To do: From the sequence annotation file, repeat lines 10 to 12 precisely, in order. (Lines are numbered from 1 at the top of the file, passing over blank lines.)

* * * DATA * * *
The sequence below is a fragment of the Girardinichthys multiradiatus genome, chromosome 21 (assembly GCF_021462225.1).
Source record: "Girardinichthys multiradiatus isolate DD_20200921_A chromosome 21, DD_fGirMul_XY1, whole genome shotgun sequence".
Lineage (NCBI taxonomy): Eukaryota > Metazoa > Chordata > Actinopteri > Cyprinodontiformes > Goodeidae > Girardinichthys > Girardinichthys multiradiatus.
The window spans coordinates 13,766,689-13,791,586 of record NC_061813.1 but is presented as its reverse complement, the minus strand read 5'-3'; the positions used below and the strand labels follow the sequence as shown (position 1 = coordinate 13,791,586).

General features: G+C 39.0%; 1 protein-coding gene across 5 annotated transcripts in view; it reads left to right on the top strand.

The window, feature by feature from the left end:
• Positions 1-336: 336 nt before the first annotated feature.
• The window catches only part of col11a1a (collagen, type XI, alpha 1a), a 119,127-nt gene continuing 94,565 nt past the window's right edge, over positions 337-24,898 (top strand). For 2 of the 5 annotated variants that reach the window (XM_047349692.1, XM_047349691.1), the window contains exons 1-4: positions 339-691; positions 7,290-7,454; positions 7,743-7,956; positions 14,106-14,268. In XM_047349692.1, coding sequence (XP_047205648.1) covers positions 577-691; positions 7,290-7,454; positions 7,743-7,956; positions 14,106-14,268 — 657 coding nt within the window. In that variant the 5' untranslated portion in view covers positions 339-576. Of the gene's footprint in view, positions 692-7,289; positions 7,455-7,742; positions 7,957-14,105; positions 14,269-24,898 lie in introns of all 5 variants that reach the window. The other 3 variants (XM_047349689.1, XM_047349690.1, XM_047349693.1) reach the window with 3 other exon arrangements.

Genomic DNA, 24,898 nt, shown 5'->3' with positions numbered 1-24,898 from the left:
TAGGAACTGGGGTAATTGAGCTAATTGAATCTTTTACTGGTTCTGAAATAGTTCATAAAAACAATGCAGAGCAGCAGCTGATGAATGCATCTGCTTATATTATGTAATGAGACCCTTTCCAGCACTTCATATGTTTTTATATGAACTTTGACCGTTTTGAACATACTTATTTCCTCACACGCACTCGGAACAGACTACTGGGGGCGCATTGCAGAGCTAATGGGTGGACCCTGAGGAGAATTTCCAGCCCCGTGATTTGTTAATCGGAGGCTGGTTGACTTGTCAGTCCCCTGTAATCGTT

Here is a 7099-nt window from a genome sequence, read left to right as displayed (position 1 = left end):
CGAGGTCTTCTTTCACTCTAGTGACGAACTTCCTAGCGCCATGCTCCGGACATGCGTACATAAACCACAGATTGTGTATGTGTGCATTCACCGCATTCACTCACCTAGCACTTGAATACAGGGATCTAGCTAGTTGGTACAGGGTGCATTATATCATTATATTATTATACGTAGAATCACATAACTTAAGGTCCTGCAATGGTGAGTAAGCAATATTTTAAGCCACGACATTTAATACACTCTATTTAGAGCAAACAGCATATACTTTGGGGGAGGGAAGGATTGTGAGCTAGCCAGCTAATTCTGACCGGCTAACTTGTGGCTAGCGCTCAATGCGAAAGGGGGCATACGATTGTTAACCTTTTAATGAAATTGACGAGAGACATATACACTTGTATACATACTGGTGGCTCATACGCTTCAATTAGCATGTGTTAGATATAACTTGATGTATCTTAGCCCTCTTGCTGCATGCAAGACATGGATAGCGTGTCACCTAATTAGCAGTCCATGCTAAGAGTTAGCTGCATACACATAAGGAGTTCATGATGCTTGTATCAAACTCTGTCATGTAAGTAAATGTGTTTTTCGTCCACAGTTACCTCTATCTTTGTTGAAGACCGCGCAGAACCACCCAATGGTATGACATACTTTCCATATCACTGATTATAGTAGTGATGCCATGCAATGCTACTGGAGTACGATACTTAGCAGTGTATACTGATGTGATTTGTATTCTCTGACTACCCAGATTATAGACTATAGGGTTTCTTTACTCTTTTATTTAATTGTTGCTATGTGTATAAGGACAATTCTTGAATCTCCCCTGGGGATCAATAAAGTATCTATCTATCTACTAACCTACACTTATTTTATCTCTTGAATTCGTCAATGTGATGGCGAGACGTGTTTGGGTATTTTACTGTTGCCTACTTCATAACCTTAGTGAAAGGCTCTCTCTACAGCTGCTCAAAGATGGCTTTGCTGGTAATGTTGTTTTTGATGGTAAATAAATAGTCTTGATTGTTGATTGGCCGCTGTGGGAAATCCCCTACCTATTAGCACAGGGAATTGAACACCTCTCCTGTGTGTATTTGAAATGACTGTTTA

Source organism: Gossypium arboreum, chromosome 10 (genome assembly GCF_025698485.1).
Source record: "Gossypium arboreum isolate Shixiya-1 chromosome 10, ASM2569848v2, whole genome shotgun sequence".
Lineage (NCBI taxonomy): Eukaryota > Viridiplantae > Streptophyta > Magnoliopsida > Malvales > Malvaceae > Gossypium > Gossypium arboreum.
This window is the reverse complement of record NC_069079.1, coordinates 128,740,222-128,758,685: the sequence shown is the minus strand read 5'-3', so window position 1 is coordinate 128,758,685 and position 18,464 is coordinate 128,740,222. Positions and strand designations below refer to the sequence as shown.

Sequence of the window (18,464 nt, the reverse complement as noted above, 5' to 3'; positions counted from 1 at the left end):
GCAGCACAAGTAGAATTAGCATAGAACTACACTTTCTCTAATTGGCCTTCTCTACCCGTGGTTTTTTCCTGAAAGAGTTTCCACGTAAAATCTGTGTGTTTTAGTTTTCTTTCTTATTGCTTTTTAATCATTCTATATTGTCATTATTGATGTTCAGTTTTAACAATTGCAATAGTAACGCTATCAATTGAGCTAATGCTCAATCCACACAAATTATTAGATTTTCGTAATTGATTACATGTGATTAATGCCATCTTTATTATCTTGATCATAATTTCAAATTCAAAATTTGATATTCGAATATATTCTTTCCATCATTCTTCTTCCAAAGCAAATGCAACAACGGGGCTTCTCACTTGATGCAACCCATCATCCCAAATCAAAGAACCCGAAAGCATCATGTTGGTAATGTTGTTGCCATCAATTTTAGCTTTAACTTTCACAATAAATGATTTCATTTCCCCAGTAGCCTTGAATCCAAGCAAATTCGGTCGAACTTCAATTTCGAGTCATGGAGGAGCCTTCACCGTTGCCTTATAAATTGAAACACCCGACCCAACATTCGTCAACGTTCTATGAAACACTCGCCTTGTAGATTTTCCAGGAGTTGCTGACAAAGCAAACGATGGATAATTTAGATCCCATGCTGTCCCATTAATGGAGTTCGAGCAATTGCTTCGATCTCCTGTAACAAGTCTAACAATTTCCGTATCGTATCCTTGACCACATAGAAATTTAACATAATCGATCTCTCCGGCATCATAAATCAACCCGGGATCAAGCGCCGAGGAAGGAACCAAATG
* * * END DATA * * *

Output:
TAGGAACTGGGGTAATTGAGCTAATTGAATCTTTTACTGGTTCTGAAATAGTTCATAAAAACAATGCAGAGCAGCAGCTGATGAATGCATCTGCTTATATTATGTAATGAGACCCTTTCCAGCACTTCATATGTTTTTATATGAACTTTGACCGTTTTGAACATACTTATTTCCTCACACGCACTCGGAACAGACTACTGGGGGCGCATTGCAGAGCTAATGGGTGGACCCTGAGGAGAATTTCCAGCCCCGTGATTTGTTAATCGGAGGCTGGTTGACTTGTCAGTCCCCTGTAATCGTT

Here is a 7099-nt window from a genome sequence, read left to right as displayed (position 1 = left end):
CGAGGTCTTCTTTCACTCTAGTGACGAACTTCCTAGCGCCATGCTCCGGACATGCGTACATAAACCACAGATTGTGTATGTGTGCATTCACCGCATTCACTCACCTAGCACTTGAATACAGGGATCTAGCTAGTTGGTACAGGGTGCATTATATCATTATATTATTATACGTAGAATCACATAACTTAAGGTCCTGCAATGGTGAGTAAGCAATATTTTAAGCCACGACATTTAATACACTCTATTTAGAGCAAACAGCATATACTTTGGGGGAGGGAAGGATTGTGAGCTAGCCAGCTAATTCTGACCGGCTAACTTGTGGCTAGCGCTCAATGCGAAAGGGGGCATACGATTGTTAACCTTTTAATGAAATTGACGAGAGACATATACACTTGTATACATACTGGTGGCTCATACGCTTCAATTAGCATGTGTTAGATATAACTTGATGTATCTTAGCCCTCTTGCTGCATGCAAGACATGGATAGCGTGTCACCTAATTAGCAGTCCATGCTAAGAGTTAGCTGCATACACATAAGGAGTTCATGATGCTTGTATCAAACTCTGTCATGTAAGTAAATGTGTTTTTCGTCCACAGTTACCTCTATCTTTGTTGAAGACCGCGCAGAACCACCCAATGGTATGACATACTTTCCATATCACTGATTATAGTAGTGATGCCATGCAATGCTACTGGAGTACGATACTTAGCAGTGTATACTGATGTGATTTGTATTCTCTGACTACCCAGATTATAGACTATAGGGTTTCTTTACTCTTTTATTTAATTGTTGCTATGTGTATAAGGACAATTCTTGAATCTCCCCTGGGGATCAATAAAGTATCTATCTATCTACTAACCTACACTTATTTTATCTCTTGAATTCGTCAATGTGATGGCGAGACGTGTTTGGGTATTTTACTGTTGCCTACTTCATAACCTTAGTGAAAGGCTCTCTCTACAGCTGCTCAAAGATGGCTTTGCTGGTAATGTTGTTTTTGATGGTAAATAAATAGTCTTGATTGTTGATTGGCCGCTGTGGGAAATCCCCTACCTATTAGCACAGGGAATTGAACACCTCTCCTGTGTGTATTTGAAATGACTGTTTA